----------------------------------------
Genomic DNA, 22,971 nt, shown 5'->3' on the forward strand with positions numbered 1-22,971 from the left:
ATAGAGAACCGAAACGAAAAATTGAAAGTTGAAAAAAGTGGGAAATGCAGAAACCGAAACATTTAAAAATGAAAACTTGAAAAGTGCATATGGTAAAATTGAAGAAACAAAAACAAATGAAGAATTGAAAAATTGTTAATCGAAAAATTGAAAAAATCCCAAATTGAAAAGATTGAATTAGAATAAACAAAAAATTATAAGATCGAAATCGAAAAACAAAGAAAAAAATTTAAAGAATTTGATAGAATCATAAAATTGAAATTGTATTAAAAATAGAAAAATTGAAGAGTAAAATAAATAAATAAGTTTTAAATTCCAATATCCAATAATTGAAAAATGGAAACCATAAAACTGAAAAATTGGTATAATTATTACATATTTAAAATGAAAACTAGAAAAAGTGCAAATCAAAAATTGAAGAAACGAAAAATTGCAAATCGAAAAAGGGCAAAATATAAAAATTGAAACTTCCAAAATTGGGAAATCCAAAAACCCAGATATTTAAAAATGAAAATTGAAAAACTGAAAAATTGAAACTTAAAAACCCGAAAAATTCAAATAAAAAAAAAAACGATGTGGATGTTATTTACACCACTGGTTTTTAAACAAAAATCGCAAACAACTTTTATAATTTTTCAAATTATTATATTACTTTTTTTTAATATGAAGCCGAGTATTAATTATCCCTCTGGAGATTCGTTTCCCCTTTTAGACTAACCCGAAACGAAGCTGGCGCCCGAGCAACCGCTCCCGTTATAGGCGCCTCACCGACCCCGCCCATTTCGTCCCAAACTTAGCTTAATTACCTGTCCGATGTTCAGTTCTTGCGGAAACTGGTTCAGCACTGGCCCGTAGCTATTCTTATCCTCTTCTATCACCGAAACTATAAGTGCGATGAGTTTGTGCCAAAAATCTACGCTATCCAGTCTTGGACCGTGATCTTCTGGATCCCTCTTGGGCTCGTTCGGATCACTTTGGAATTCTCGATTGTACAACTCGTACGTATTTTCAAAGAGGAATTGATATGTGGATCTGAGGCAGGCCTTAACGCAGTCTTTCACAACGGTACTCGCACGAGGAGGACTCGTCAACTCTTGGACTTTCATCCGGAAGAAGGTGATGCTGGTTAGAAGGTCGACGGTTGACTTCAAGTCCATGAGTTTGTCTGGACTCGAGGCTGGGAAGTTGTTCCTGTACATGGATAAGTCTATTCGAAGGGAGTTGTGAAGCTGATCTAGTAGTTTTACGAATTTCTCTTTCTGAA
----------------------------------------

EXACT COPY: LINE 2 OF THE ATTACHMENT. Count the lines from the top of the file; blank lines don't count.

ATAGAGAACCGAAACGAAAAATTGAAAGTTGAAAAAAGTGGGAAATGCAGAAACCGAAACATTTAAAAATGAAAACTTGAAAAGTGCATATGGTAAAATTGAAGAAACAAAAACAAATGAAGAATTGAAAAATTGTTAATCGAAAAATTGAAAAAATCCCAAATTGAAAAGATTGAATTAGAATAAACAAAAAATTATAAGATCGAAATCGAAAAACAAAGAAAAAAATTTAAAGAATTTGATAGAATCATAAAATTGAAATTGTATTAAAAATAGAAAAATTGAAGAGTAAAATAAATAAATAAGTTTTAAATTCCAATATCCAATAATTGAAAAATGGAAACCATAAAACTGAAAAATTGGTATAATTATTACATATTTAAAATGAAAACTAGAAAAAGTGCAAATCAAAAATTGAAGAAACGAAAAATTGCAAATCGAAAAAGGGCAAAATATAAAAATTGAAACTTCCAAAATTGGGAAATCCAAAAACCCAGATATTTAAAAATGAAAATTGAAAAACTGAAAAATTGAAACTTAAAAACCCGAAAAATTCAAATAAAAAAAAAAACGATGTGGATGTTATTTACACCACTGGTTTTTAAACAAAAATCGCAAACAACTTTTATAATTTTTCAAATTATTATATTACTTTTTTTTAATATGAAGCCGAGTATTAATTATCCCTCTGGAGATTCGTTTCCCCTTTTAGACTAACCCGAAACGAAGCTGGCGCCCGAGCAACCGCTCCCGTTATAGGCGCCTCACCGACCCCGCCCATTTCGTCCCAAACTTAGCTTAATTACCTGTCCGATGTTCAGTTCTTGCGGAAACTGGTTCAGCACTGGCCCGTAGCTATTCTTATCCTCTTCTATCACCGAAACTATAAGTGCGATGAGTTTGTGCCAAAAATCTACGCTATCCAGTCTTGGACCGTGATCTTCTGGATCCCTCTTGGGCTCGTTCGGATCACTTTGGAATTCTCGATTGTACAACTCGTACGTATTTTCAAAGAGGAATTGATATGTGGATCTGAGGCAGGCCTTAACGCAGTCTTTCACAACGGTACTCGCACGAGGAGGACTCGTCAACTCTTGGACTTTCATCCGGAAGAAGGTGATGCTGGTTAGAAGGTCGACGGTTGACTTCAAGTCCATGAGTTTGTCTGGACTCGAGGCTGGGAAGTTGTTCCTGTACATGGATAAGTCTATTCGAAGGGAGTTGTGAAGCTGATCTAGTAGTTTTACGAATTTCTCTTTCTGAA